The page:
This lecture will discuss the connections and gaps between Tibetan Dunhuang manuscripts on Avalokiteśvara and post-dynastic materials from the Tibetan Plateau, where this bodhisattva would attain unparalleled standing. Mapping how Avalokiteśvara acquired his paramount status in Tibet, the talk combines Dunhuang materials with detailed study of pivotal Tibetan works from the early second millennium, chief among which the bKa’ chems ka khol ma [Pillar Testament] and the Ma ṇi bka’ ’bum [Collected Works on the Maṇi (Mantra)], in which the bodhisattva plays an outsize role. The textual histories of these early writings, some recent strides notwithstanding, remain largely unexplored. Bringing new insights into their past, Reinier Langelaar will illustrate how the Tibetan mythology and cult of Avalokiteśvara developed. To what extent did they piggyback on pre-existing traditions that circulated in surrounding areas, such as Dunhuang? And when and how did innovative Tibetan twists, if any, come about?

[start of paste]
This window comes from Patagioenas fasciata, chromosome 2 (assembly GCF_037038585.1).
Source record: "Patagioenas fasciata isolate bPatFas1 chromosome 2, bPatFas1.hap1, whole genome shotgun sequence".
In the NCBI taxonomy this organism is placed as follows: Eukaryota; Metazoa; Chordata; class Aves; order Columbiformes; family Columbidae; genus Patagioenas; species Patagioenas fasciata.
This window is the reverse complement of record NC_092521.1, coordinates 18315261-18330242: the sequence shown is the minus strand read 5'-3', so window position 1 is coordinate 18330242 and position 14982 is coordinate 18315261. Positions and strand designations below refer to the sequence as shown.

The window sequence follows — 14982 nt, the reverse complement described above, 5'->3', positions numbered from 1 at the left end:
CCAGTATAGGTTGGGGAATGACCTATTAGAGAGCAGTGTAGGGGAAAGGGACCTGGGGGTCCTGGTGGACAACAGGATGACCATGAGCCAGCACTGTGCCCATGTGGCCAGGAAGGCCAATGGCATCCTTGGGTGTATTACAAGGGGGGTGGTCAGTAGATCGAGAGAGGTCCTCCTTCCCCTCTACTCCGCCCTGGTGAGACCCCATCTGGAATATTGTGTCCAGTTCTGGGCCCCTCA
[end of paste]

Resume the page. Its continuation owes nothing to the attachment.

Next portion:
Reinier Langelaar is a Tibetologist. He is a postdoc at the Austrian Academy of Science’s Institute for the Cultural and Intellectual History of Asia (IKGA), where he focuses on Tibetan social and religious history, in particular Buddhist historiography and the development of Tibetan national mythology. His recent publications include “Buried Bones and Buddhas Beyond: Ancestor Cults in 17th-century Khams and the Transcendentalisation of Tibetan Religion.” In The Social and the Religious in the Making of Tibetan Societies. New Perspectives on Imperial Tibet, edited by Guntram Hazod, Mathias Fermer, and Christian Jahoda, 283–308. Vienna: Österreichische Akademie der Wissenschaften, 2022, and “Biography and Hierarchy: The Tibetan Ruling House of Phag-mo-gru and the Singular Volume of the Rlangs (Rlangs-kyi-po-ti-bse-ru).” Medieval Worlds 15 (2022): 75–94.